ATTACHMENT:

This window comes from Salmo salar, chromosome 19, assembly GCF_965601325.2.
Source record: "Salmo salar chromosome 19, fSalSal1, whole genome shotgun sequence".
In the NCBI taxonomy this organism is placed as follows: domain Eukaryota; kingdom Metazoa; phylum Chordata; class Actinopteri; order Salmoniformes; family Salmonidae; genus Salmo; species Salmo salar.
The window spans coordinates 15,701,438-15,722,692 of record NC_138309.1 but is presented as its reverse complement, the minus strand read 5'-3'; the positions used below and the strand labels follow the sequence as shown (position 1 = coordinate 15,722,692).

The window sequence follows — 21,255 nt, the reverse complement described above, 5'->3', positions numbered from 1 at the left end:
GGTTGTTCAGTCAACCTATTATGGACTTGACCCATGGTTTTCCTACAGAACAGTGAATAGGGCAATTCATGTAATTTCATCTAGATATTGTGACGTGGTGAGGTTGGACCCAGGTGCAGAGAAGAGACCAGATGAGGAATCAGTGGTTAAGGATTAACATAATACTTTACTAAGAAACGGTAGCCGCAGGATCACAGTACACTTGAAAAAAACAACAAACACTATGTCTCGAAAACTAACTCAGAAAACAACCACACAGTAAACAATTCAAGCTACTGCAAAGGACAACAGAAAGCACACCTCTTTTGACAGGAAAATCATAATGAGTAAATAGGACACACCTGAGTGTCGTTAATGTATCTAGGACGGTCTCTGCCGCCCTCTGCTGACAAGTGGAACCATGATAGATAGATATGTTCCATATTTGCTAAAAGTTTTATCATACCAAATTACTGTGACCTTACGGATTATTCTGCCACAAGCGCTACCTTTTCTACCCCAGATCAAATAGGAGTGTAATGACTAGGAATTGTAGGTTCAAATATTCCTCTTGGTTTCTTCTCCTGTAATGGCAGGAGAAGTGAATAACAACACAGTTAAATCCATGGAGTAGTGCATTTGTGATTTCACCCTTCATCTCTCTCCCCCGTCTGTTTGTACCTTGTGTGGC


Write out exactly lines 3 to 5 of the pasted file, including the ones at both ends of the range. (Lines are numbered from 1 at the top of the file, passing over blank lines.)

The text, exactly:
In the NCBI taxonomy this organism is placed as follows: domain Eukaryota; kingdom Metazoa; phylum Chordata; class Actinopteri; order Salmoniformes; family Salmonidae; genus Salmo; species Salmo salar.
The window spans coordinates 15,701,438-15,722,692 of record NC_138309.1 but is presented as its reverse complement, the minus strand read 5'-3'; the positions used below and the strand labels follow the sequence as shown (position 1 = coordinate 15,722,692).

The window sequence follows — 21,255 nt, the reverse complement described above, 5'->3', positions numbered from 1 at the left end: